2014 Nissan Pathfinder and Pathfinder Hybrid: Car Seat Check

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Nissan redesigned its Pathfinder for 2013 and added a hybrid model for 2014. This seven-passenger family-friendly crossover has a comfortable, inviting interior full of impressive available features like a second-row seat that provides a clear path to the third row even when a forward-facing child-safety seat is installed.

More 2014 Car Seat Checks

Both gas and hybrid versions of the Pathfinder have the same dimensions, and since the hybrid model’s lithium-ion battery is under the third-row seat, it doesn’t impact cargo space or interior room. Thanks to plenty of passenger room and accessible Latch anchors, we had no trouble installing child-safety seats in the Pathfinder’s second and third rows.

How many car seats fit in the second row? Two

How many car seats fit in the third row? Two

What We Like

  • The second row slides and collapses forward with ease for clear third-row access. The step-in height is high but manageable.
  • The second row’s pair of Latch anchors are accessible and a breeze to use; the seatbacks also recline to provide better access. There are three tether anchors, which also work well, midway down the seatbacks.
  • In both the second and third rows, our forward-facing convertible installed easily and fit well. We had to remove the head restraint in both cases to fit it correctly on the seat. This was tough to do in the third row.
  • The booster also went in easily in both rows. The buckles are on stable bases so kids should be able to connect to them independently. The third row’s bottom seat cushion is flat, and we didn’t need to remove the head restraint to position the booster.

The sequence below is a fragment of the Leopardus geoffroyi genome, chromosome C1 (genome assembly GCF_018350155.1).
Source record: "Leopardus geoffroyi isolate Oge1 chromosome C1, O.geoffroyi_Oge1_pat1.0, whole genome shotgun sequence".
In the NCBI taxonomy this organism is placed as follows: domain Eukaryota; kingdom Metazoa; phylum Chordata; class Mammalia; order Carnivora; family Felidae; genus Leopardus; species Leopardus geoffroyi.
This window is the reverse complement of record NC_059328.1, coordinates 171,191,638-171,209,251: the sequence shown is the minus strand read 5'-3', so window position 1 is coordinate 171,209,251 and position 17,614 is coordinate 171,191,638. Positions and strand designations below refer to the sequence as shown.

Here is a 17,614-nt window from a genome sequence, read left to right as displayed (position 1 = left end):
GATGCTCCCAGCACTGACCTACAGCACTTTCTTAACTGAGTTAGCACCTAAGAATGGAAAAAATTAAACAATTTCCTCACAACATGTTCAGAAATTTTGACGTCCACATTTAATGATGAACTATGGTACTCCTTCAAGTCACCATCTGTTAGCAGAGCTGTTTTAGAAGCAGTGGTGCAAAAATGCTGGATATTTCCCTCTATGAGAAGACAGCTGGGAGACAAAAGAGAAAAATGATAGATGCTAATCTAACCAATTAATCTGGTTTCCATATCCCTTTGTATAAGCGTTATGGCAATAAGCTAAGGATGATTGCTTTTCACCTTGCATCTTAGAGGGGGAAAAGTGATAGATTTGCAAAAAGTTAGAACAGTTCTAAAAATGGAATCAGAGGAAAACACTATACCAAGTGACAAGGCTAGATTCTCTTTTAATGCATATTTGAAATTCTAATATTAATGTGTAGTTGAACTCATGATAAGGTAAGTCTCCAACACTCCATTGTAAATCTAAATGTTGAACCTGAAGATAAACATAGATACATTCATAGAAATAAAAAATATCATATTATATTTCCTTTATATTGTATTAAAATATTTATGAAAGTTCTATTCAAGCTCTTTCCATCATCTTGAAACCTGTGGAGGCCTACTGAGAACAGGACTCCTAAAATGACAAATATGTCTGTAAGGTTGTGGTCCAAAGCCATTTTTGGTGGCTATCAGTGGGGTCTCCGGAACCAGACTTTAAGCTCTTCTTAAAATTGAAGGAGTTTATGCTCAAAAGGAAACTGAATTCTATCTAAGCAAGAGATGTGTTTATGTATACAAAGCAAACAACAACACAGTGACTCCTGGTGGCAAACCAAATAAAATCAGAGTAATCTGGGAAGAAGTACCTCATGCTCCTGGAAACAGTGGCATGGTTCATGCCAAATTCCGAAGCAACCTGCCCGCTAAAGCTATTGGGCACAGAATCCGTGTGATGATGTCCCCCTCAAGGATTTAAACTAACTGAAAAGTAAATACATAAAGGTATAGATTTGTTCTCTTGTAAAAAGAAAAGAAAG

• In the second row, there was plenty of room for the infant-safety and rear-facing convertible seats. The front passenger didn’t need to move the seat forward to accommodate them.

What We Don’t

  • There are no Latch anchors in the third row and only one third-row tether anchor, which is on the passenger-seat side. There are lots of hooks in cargo area, which could confuse parents when connecting the tether anchor.
  • There’s not a ton of legroom for third-row passengers, so kids in boosters may end up kicking the seats in front of them.
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A: Plenty of room for the car seat and the child; doesn’t impact driver or front-passenger legroom. Easy to find and connect to Latch and tether anchors. No fit issues involving head restraint or seat contouring. Easy access to the third row.

B: Plenty of room. One fit or connection issue. Some problems accessing third row when available.

C: Marginal room. Two fit or connection issues. Difficult to access third row when available.

D: Insufficient room. Two or more fit or connection issues.

F: Does not fit or is unsafe.

About Cars.com’s Car Seat Checks

Editors Jennifer Geiger and Jennifer Newman are certified child safety seat installation technicians.

For the Car Seat Check, we use a Graco SnugRide 30 infant-safety seat, a Britax Roundabout convertible seat and Graco TurboBooster seat. The front seats are adjusted for a 6-foot driver and a 5-foot-8 passenger. The three child seats are installed in the second row. The booster seat sits behind the driver’s seat, and the infant and convertible seats are installed behind the front passenger seat.

We also install the forward-facing convertible in the second row’s middle seat with the booster and infant seat in the outboard seats to see if three car seats will fit; a child sitting in the booster seat must be able to reach the seat belt buckle. If there’s a third row, we install the booster seat and a forward-facing convertible. To learn more about how we conduct our Car Seat Checks, go here. Parents should also remember that they can use the Latch system or a seat belt to install a car seat, and that Latch anchors have a weight limit of 65 pounds, including the weight of the child and the weight of the seat itself.

Editor’s note: This Car Seat Check is repurposed from our test of the 2013 Nissan Pathfinder, but our results apply to the 2014 models.

Cars.com photos by Evan Sears

Photo of Jennifer Geiger
News Editor Jennifer Geiger joined the automotive industry in 2003, much to the delight of her Corvette-obsessed dad. Jennifer is an expert reviewer, certified car-seat technician and mom of three. She wears a lot of hats — many of them while driving a minivan. Email Jennifer Geiger

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